Carl Sagan proposed that Mankind is a mechanism for the Cosmos to gaze back on its self. I, myself, adhere to that proposal … and I’m really glad my own, particular belief system lacks the dogmatic restrictions which would prevent me from exploring the minds of ancient Sufi poets, and modern Atheist scientists.

I’ve provided a nice, jazzy, multi – media, Modern English interpretation of the poem Who Says Words with My Mouth? by Rumi for your enjoyment, below. And, just remember, you are spectacular.


Finding the Inner Voice

I was talking to an associate once about meditation.  I was explaining to him about controlling the inner voice.

“You mean voices.” he said, ”I have a lot of voices talking in my head sometimes.’”

So, what we came up with during that sitting was how to find ones control voice among ones inner voices.  Getting a handle on your control voice will help you get a handle on controlling your thoughts, and, thereby, have better control over your life.

Here’s how you find your control voice:

1. Look at the palm of your hand.

2. Wiggle your fingers.

3. Say to yourself, with words inside your head, ‘This is the palm of my hand, and I have just wiggled my fingers.’

4. Mentally note where this voice is, and how to refer back to it.

Here’s another way to look at this feature of the mind.  It is focus, a trait and ability of the Human mind.  Aside from short confirmations, such as, ‘I’m going to enjoy this.’, focus does not need to talk in order to function efficiently.  In fact, it is probably better if it keeps its mouth shut most of the time.  All you want is the place from where the voice comes.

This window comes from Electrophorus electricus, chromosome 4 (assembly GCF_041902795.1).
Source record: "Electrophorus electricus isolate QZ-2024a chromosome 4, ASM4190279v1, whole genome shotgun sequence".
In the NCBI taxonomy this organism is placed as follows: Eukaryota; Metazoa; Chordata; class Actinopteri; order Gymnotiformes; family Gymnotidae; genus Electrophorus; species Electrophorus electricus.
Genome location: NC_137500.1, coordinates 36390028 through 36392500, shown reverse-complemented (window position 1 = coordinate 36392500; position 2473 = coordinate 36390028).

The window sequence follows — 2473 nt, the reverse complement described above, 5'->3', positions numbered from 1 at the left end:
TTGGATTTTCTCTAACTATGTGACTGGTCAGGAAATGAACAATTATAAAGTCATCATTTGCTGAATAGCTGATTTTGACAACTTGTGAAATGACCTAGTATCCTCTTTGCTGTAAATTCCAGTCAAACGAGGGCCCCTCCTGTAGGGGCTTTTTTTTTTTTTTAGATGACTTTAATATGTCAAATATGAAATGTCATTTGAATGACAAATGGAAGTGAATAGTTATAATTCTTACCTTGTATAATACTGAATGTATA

Learn to control it.  Get quiet, and relaxed.  Have that voice count your breaths.  Don’t allow any of the other stray voices, nor stray thoughts passing through your mind to interfere.  Practice this till you can do it for several minutes.

Following this phase, get quiet, and relaxed, then set your focus in a lawn chair out in the yard of your mind.  Let stray thoughts, and voices wrestle, and tumble, and fool around further out in the yard of your mind.  Observe them, but don’t acknowledge them, nor interact with them in any way.  Most of those stray thoughts, and voices will just leave.  This is a more Buddhist form of meditation.

Another thing to do is to allow your focus to rest entirely.  Set up a guard in your mind that intercepts those stray thoughts, and voices.  This guard informs those stray thoughts, and voices that you are busy at the moment, and asks them to come back later.  I actually use the vision of a theater usher in an ushers monkey suit and a flashlight that approaches stray thoughts, and voices, saying, ‘Shhh!  If you don’t be quiet, I’m going to have to ask you to leave.’  This is a more Christian form of meditation.

When you are skilled at controlling your focus, you can practice ‘contemplation.’  Contemplation, like meditation, is a form of mindfulness.  To practice contemplation, one picks a subject, or a phrase, or a system, or an object, and explores it with their mind, excluding  thoughts on anything else.  This practice is often referred to as Platonic Exploration, due to certain philosophical views Plato professed.  A contemplative session is also referred to as an ‘Edisons Nap,’ as Thomas Edison was adept at overcome engineering problems using this technique.

Till next time, remember, you have one of the rarest, and one of the most phenomenal material matrices located up there in your brain housing group.  Learn to get the best out of it.  You are spectacular.

An Exercise in Reflexive Contemplation